1. Feedback between plants and soil is an important driver of plant community structure, but it remains unclear whether plant-soil feedback (PSF): (i) reflects changes in biotic or abiotic properties, (ii) depends on environmental context in terms of soil nutrient availability, and (iii) varies among plant functional groups. Because soil nutrient availability strongly affects plant distribution and performance, soil chemical properties and plant nutrient-acquisition strategies might serve as important drivers of PSF. 2. We used...

Data from: Importance of the coronary circulation for cardiac and metabolic performance in rainbow trout (Oncorhynchus mykiss)

Andreas Ekström, Michael Axelsson, Albin Gräns, Jeroen Brijs & Erik Sandblom
Cardiac oxygenation is achieved via both coronary arterial and luminal venous oxygen supply routes in many fish species. However, the relative importance of these supplies for cardiac and aerobic metabolic performance is not fully understood. Here, we investigated how coronary artery ligation in rainbow trout (Oncorhynchus mykiss), implanted with heart rate loggers, affected cardiorespiratory performance in vivo. While coronary ligation significantly elevated resting heart rate, the standard metabolic rate was unchanged compared to sham treated...

Data from: The extended consequences of genetic conductivity: mating distance affects community phenotypes in Norway spruce

Erik Petter Axelsson & John Keith Senior
Anthropogenic landscape level alterations such as habitat fragmentation and long distance translocation of genetic material are currently altering the genetic connectivity and structure of forest tree populations globally. As the susceptibility of individual trees to dependent organisms is often genetically determined, it is possible that these genetic changes may extend beyond individuals to affect associated communities. To test this, we examined how variation in crossing distance among the progeny of 18 controlled crosses of Norway...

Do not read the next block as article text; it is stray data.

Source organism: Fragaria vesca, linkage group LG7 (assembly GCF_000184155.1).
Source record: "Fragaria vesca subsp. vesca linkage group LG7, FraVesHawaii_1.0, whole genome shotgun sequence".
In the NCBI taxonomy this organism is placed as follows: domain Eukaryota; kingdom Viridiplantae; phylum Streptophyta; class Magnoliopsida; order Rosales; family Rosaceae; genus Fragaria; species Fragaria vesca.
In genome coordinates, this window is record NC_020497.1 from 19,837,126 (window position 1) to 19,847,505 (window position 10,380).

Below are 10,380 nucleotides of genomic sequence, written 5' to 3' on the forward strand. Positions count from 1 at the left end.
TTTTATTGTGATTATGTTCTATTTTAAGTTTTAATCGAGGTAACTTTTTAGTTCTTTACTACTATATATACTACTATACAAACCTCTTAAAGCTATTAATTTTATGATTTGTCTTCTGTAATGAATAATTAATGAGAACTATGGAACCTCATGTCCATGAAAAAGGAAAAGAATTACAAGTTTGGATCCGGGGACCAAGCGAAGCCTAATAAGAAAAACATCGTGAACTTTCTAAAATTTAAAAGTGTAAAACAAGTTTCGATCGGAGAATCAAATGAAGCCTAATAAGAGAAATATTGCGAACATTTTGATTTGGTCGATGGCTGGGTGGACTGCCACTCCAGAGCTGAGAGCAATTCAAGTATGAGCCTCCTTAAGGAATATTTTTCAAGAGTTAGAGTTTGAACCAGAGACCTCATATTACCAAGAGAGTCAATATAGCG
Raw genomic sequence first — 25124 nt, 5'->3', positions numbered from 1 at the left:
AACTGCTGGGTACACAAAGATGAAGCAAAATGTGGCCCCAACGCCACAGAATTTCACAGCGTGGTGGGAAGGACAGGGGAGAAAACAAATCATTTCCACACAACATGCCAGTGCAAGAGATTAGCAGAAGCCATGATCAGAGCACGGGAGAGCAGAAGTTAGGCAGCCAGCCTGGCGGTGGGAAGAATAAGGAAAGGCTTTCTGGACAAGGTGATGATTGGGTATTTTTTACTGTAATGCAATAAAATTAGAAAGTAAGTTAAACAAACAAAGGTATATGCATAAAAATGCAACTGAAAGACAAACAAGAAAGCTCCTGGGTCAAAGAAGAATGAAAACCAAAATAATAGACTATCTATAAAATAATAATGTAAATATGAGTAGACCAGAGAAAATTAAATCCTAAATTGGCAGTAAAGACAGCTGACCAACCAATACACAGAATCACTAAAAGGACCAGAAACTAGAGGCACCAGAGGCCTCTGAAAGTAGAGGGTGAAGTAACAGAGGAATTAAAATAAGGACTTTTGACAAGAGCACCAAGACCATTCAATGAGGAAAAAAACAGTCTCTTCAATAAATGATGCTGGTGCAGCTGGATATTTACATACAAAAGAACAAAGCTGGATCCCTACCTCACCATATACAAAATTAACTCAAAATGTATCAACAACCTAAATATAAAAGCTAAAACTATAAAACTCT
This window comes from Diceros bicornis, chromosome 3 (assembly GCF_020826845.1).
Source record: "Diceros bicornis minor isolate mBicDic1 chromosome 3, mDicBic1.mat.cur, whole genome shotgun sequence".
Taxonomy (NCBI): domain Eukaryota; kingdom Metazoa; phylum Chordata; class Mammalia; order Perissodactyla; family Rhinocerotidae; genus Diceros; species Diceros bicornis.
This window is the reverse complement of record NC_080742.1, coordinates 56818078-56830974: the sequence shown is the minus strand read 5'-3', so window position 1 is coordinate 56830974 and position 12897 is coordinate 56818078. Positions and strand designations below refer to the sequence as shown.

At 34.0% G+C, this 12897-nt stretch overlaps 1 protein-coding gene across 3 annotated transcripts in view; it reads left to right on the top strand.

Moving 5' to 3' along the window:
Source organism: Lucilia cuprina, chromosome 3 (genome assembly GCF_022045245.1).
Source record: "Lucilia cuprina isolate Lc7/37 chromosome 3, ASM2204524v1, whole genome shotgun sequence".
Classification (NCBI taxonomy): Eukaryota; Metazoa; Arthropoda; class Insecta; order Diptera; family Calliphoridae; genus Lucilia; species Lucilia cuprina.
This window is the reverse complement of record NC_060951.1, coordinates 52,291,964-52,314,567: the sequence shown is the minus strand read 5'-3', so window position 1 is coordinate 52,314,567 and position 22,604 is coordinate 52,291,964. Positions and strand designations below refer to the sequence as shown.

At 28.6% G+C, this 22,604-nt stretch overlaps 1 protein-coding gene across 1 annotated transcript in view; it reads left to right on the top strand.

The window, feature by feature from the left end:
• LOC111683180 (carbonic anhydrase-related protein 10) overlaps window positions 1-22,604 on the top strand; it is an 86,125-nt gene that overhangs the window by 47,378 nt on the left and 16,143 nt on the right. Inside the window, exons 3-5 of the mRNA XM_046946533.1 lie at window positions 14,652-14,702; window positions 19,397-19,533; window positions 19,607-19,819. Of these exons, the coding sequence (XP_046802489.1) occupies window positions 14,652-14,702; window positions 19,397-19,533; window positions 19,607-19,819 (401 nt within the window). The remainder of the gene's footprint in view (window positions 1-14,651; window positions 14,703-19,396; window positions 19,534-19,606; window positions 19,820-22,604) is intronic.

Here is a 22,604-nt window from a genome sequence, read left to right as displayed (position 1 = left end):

Data from: Between-year changes in community composition shape species' roles in an Arctic plant-pollinator network

Alyssa R. Cirtwill, Tomas Roslin, Claus Rasmussen, Jens Mogens Olesen & Daniel B. Stouffer
Inter-annual turnover in community composition can affect the richness and functioning of ecological communities. If incoming and outgoing species do not interact with the same partners, ecological functions such as pollination may be disrupted. Here, we explore the extent to which turnover affects species' roles --as defined based on their participation in different motifs positions-- in a series of temporally replicated plant-pollinator networks from high-Arctic Zackenberg, Greenland. We observed substantial turnover in the plant and...

Data from: Soil microclimate changes affect soil fungal communities in a Mediterranean pine forest

Carles Castaño, Björn D. Lindahl, Josu G. Alday, Andreas Hagenbo, Juan Martínez De Aragón, Javier Parladé, Joan Pera & José Antonio Bonet
• Soil microclimate is a potentially important regulator of the composition of plant-associated fungal communities in climates with significant drought periods. Here, we investigated spatio-temporal dynamics of soil fungal communities in a Mediterranean Pinus pinaster forest in relation to soil moisture and temperature. • Fungal communities in 336 soil samples collected monthly during a year from 28 long-term experimental plots were assessed by PacBio sequencing of ITS2 amplicons. Total fungal biomass was estimated by analysing...

Data from: Towards the validation of endogenous steroid testing in wildlife hair

Lee Koren, Heather Bryan, Devorah Matas, Simon Tinman, Asa Fahlman, Douglas Whiteside, Judit Smits & Katherine Wynne-Edwards
1. Hair is emerging as a popular tool to examine steroid hormone levels in wild mammals. The reliability of this approach, however, depends on an understanding of steroid hormone incorporation into hair as well as appropriate validations. 2. We reviewed studies that have examined steroid hormones in wildlife hair with the goal of summarizing the analytical, physiological, and biological evidence that this approach is meaningful. Accordingly, we differentiated among validations aimed at evaluating the reliability...

Data from: Assessing changes in arthropod predator-prey interactions through DNA-based gut content analysis - variable environment, stable diet

Bernhard Eitzinger, Nerea Abrego, Dominique Gravel, Tea Huotari, Eero J. Vesterinen & Tomas Roslin
Analyzing the structure and dynamics of biotic interaction networks and the processes shaping them is currently one of the key fields in ecology. In this paper, we develop a novel approach to gut content analysis, thereby deriving a new perspective on community interactions and their responses to environment. For this, we use an elevational gradient in the High Arctic, asking how the environment and species traits interact in shaping predator-prey interactions involving the wolf spider...